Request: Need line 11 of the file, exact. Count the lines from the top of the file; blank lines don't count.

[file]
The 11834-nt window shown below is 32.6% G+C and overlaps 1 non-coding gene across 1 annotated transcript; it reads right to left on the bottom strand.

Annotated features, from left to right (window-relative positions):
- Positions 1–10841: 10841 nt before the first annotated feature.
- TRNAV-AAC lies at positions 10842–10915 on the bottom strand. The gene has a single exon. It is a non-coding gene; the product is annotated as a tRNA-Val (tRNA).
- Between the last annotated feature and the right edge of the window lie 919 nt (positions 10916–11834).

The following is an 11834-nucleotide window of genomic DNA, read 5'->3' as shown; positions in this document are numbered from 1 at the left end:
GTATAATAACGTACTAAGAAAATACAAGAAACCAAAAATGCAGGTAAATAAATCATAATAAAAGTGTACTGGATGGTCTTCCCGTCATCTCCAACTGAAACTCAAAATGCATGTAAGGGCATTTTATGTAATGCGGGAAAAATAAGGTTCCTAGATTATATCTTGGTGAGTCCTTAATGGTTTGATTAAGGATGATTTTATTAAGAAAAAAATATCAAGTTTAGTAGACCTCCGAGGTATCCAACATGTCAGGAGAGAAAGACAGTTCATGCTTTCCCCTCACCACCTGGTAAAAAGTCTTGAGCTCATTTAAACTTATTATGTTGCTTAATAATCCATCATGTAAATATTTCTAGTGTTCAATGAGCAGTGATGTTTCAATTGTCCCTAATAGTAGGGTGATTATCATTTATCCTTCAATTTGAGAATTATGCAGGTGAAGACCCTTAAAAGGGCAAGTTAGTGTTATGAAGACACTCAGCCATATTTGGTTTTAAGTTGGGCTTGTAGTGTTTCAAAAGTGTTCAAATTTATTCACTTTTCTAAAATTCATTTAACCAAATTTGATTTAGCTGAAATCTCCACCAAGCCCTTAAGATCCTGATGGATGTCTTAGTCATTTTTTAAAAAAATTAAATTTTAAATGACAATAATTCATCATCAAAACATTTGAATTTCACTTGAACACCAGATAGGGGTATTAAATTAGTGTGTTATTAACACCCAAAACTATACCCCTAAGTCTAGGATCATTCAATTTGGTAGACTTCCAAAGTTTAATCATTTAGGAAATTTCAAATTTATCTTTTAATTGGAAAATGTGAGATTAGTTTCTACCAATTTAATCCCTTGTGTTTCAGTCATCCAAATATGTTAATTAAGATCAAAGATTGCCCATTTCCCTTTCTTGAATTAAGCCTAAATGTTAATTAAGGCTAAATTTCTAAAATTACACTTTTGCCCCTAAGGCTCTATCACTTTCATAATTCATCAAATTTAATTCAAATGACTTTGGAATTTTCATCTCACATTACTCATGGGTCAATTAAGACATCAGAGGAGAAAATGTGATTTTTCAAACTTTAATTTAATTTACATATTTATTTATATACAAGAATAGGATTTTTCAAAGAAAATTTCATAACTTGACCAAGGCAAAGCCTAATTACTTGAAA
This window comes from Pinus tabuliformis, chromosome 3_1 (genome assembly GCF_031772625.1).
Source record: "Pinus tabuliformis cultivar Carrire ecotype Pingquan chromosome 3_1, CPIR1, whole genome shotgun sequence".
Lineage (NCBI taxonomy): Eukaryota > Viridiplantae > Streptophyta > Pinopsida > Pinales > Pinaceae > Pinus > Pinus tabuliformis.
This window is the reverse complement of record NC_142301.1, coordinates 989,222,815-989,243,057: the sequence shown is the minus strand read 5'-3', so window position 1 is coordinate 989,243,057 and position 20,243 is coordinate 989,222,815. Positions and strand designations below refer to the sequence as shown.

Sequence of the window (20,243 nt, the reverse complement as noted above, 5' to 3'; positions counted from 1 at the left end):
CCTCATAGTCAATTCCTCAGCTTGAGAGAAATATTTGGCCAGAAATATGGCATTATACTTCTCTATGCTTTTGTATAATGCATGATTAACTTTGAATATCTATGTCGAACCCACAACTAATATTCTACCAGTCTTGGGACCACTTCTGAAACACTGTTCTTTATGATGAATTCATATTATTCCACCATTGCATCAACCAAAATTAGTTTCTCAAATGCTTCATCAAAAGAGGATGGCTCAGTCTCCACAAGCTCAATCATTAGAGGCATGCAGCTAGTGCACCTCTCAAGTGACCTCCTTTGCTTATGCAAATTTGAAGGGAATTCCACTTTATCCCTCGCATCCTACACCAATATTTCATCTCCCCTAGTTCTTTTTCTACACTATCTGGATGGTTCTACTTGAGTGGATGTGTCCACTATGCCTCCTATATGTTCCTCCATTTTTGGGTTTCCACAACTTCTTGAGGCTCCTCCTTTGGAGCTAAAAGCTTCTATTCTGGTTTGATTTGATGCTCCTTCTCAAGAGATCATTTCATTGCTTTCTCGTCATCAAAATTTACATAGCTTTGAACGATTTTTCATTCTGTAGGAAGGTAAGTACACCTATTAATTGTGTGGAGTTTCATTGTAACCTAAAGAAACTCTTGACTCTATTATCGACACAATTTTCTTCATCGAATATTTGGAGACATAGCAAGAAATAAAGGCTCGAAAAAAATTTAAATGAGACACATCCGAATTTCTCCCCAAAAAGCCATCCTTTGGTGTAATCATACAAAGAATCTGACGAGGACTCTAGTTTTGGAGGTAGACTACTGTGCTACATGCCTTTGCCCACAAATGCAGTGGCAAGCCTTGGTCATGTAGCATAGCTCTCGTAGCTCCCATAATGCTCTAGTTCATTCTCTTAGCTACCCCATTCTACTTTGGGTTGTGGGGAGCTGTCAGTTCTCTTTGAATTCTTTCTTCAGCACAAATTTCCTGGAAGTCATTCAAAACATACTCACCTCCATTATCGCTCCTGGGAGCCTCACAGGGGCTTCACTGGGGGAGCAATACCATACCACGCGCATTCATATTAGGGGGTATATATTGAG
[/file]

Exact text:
This window is the reverse complement of record NC_142301.1, coordinates 989,222,815-989,243,057: the sequence shown is the minus strand read 5'-3', so window position 1 is coordinate 989,243,057 and position 20,243 is coordinate 989,222,815. Positions and strand designations below refer to the sequence as shown.